Zombie Retail from Leningrad
In the ‘up and coming’ (read: fewer baseheads on the street than ten years ago and some nice bars) area where we live, food retail options are limited. In fact the closest place to get anything other than an organic novelty rip-off or a yellowed tin of Happy Shopper beans is Co-op.
Co-op had nearly a third of UK food retail in the 50s but aggressive competitors and its own conservatism have cut it down to 5%ish. A trip to our local branch swiftly reveals why. Little is made of its ethical nature and heritage. Fittings are shabby and old, nothing is ever in stock (or if its actually available it is just one or two days away from its use by date). It is so downmarket it does not even carry pita bread, and the supply chain seems to be managed by some kind of ‘Care in the Community’ programme.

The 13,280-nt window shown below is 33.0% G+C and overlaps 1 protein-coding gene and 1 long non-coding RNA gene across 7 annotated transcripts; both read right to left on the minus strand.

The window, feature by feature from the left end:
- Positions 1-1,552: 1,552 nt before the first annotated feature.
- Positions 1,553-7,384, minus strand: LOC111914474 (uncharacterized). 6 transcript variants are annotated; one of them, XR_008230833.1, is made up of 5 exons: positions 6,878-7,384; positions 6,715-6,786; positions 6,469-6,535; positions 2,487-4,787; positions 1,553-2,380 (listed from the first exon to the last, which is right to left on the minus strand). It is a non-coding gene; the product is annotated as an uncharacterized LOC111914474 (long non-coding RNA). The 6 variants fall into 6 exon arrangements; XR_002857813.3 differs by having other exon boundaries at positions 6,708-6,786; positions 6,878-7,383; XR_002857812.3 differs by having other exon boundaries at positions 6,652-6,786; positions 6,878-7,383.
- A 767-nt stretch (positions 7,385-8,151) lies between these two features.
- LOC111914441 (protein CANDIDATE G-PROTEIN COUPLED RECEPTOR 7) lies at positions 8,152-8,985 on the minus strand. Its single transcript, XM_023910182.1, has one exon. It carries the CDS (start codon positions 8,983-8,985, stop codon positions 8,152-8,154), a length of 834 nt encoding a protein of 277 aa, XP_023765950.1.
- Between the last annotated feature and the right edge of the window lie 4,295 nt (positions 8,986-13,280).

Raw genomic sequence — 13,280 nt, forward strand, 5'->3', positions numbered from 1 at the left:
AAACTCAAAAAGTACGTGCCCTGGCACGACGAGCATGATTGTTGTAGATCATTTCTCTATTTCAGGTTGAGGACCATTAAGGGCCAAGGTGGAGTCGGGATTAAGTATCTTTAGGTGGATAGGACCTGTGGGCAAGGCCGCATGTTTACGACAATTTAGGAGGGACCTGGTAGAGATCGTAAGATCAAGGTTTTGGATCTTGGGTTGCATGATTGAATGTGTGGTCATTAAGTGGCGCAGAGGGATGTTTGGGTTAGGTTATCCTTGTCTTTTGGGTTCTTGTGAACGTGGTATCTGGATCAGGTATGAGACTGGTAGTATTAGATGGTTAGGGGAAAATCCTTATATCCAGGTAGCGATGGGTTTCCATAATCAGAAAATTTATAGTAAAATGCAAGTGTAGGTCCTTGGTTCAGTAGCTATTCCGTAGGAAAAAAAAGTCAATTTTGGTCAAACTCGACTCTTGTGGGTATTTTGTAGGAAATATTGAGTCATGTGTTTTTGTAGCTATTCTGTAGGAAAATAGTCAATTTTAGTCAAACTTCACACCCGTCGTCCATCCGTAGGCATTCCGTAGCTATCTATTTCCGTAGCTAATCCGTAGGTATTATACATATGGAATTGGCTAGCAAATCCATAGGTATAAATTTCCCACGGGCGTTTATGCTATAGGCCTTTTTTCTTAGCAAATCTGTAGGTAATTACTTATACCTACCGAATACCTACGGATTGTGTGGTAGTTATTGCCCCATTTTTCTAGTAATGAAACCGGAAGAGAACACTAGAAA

The other day the shop was as bare as one would expect of a market in Leningrad circa 1977 – the hopping mad manager was pacing around outside in some kind of prayerful act, hoping for the very very late delivery. It appeared some oafs in a lorry turned up around 9pm.
1,700 often prime sites combined with a boring yet friendly and trusted brand would give able retail minds plenty to work with. Instead, Co-op is coasting along, missing opportunities and refusing to invest. The dreams of the philanthropic tycoons of the past deserve a better future than this kind of mediocrity.